That depends if Steve Smith owns a gun and sweat pants, since Manning obviously trusts his number one 3rd down target. Is there any other receiver in Manning's circle of trust, though? Well, Domenik Hixon blew it when he dropped a sure touchdown bomb vs. the Eagles last season. Hakeem Nicks and Ramses Barden are rookies, while Mario Manningham and Sinorice Moss are looking more and more like draft busts.* The point is, beyond Smith and tight end Kevin Boss, Manning may be scrambling to find someone reliable on those tricky 3rd-and-6s. The bigger question is will Manning even be able to get those receivers the ball in the wind? Losing Plaxico Burress didn't only rob Manning of his most trusted receiver; it also robbed the Giants of the only guy tall enough to catch the balls Manning sent sailing in the Meadowlands wind. If Eli hasn't learned how to get the ball to shorter receivers in the swirling New Jersey air, another strong start by the Giants may be undone by the conditions on their own home field.
*And Gaylord Focker got caught lying about Eli's cat, Mr. Jinx.
2. Will Mike Vick be Donovan McNabb's undoing?
You'd think not, since it was McNabb who convinced Andy Reid to bring Vick in. Consider this, though: In Philadelphia's week 12 game vs. Baltimore last season, McNabb was benched at halftime after going 8-18 for 59 yards and 2 INTs. Following backup Kevin Kolb's equally putrid performance in the second half (10-23, 73 yards, 2 INTS), McNabb regained his starting job the following week against the Cardinals. The Eagles destroyed Arizona 48-20, and McNabb had 4 TDs. The starting job firmly his, Donovan led the Eagles on a late-season rally, advancing all the way to the NFC Championship game (McNabb's fifth). Having seemingly cementing his place as a Philly sports icon, McNabb signed a two-year extension that gave him a $5.3 million raise. So all is well, right? I'm not so sure.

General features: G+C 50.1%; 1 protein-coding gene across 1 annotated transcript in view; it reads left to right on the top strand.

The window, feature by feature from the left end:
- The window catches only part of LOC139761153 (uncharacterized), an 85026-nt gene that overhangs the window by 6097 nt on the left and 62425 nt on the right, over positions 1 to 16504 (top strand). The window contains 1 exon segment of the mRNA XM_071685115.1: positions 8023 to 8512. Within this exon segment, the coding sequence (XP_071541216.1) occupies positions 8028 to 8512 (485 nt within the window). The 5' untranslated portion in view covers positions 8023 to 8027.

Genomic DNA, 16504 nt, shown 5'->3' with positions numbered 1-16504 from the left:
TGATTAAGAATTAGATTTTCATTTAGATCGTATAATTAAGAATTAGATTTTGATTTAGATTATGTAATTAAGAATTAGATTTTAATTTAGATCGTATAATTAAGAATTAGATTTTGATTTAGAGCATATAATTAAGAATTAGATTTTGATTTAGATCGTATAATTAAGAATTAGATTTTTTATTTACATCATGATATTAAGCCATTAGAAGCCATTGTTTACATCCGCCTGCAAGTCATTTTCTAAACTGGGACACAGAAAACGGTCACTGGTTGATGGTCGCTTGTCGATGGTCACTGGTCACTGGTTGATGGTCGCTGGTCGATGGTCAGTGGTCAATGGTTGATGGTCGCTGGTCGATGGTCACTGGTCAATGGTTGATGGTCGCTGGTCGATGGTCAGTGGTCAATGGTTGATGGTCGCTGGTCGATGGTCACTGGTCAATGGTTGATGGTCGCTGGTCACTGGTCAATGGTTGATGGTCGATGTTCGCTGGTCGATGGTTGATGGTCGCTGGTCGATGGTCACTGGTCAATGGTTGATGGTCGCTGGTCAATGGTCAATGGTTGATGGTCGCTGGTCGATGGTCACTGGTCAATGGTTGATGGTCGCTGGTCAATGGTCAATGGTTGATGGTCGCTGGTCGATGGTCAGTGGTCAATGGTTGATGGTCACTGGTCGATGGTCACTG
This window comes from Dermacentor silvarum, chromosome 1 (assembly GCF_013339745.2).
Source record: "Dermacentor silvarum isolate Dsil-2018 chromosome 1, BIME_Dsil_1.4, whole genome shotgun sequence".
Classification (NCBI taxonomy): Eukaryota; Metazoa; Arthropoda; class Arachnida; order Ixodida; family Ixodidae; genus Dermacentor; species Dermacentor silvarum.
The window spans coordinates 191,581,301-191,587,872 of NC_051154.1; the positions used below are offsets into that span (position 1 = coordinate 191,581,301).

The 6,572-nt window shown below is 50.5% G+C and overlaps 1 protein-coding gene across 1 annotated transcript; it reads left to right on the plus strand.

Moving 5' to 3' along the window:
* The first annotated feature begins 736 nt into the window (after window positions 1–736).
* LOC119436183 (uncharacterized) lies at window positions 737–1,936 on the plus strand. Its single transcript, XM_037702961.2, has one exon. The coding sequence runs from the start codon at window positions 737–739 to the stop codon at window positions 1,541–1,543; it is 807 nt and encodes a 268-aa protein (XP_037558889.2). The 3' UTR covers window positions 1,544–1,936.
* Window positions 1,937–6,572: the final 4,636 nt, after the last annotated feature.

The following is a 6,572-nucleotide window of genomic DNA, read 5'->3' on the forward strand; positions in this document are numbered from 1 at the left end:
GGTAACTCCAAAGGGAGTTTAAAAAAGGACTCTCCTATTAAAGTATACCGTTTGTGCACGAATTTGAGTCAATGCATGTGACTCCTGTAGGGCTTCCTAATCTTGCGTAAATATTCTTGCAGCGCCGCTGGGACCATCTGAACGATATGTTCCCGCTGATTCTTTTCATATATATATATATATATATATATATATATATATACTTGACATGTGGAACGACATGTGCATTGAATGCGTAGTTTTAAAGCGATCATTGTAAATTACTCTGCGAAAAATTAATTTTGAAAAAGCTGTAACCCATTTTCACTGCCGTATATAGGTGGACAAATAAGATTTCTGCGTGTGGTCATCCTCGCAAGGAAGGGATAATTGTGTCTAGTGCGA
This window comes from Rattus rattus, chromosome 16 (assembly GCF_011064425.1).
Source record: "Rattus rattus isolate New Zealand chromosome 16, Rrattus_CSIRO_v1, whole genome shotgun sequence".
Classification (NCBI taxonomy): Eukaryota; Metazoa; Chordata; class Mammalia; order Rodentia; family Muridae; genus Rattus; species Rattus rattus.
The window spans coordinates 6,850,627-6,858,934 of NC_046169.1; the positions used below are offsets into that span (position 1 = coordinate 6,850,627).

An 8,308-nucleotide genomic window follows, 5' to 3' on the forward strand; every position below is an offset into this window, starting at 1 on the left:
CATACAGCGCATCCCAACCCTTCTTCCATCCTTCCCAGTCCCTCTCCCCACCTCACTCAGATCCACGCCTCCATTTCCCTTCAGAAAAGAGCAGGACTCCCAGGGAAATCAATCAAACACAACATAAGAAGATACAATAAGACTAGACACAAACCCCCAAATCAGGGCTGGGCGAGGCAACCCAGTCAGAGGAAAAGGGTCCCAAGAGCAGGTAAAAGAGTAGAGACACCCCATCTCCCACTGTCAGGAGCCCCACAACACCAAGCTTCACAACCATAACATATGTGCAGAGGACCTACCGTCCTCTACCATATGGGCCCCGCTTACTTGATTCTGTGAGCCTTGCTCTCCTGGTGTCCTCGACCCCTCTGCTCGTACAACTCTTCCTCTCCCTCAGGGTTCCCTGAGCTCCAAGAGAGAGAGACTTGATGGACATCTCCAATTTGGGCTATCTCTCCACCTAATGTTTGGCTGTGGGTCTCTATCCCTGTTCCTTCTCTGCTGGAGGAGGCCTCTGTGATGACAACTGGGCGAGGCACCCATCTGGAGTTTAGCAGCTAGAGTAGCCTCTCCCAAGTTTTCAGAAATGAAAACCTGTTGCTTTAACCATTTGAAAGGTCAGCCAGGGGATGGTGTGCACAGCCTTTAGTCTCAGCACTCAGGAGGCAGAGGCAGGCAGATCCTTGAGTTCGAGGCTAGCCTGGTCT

McNabb was upset about that benching, and I don't think he's going to just let it slide. The money was nice, yes, but you have to wonder if an irrevocable rift has developed between McNabb and Reid. McNabb has to wonder what would have happened to him if Kolb had performed well in that second half in Baltimore. Would he have gotten his job back? Would he have been traded in the offseason? Because Kolb was so terrible, we'll never know, but the doubt that the Eagles really want him has to be in McNabb's mind. Maybe he figures if he's going to be shipped out of town, it might as well be on his terms, so he convinced Reid to bring in Vick, knowing that there is a greater chance the QBs will have to split some time with the rising popularity of the Wildcat, and maybe Vick will start to outperform McNabb, leading to even more playing time for Vick. McNabb will get ticked, and somewhat justifiably start to try to force his way out. Because his playing time is getting jerked around, Philly fans won't really be able blame McNabb for wanting a change of scenery and may start to blame Reid for abusing their new favorite son, McNabb. Donovan may finally gets traded, while at the same time making his new nemesis, Andy Reid, look bad and himself look like the tortured martyr he's always pretended to be. I know it's assuming a lot of foresight (and spite) on McNabb's part, but doesn't it all make a little too much sense?*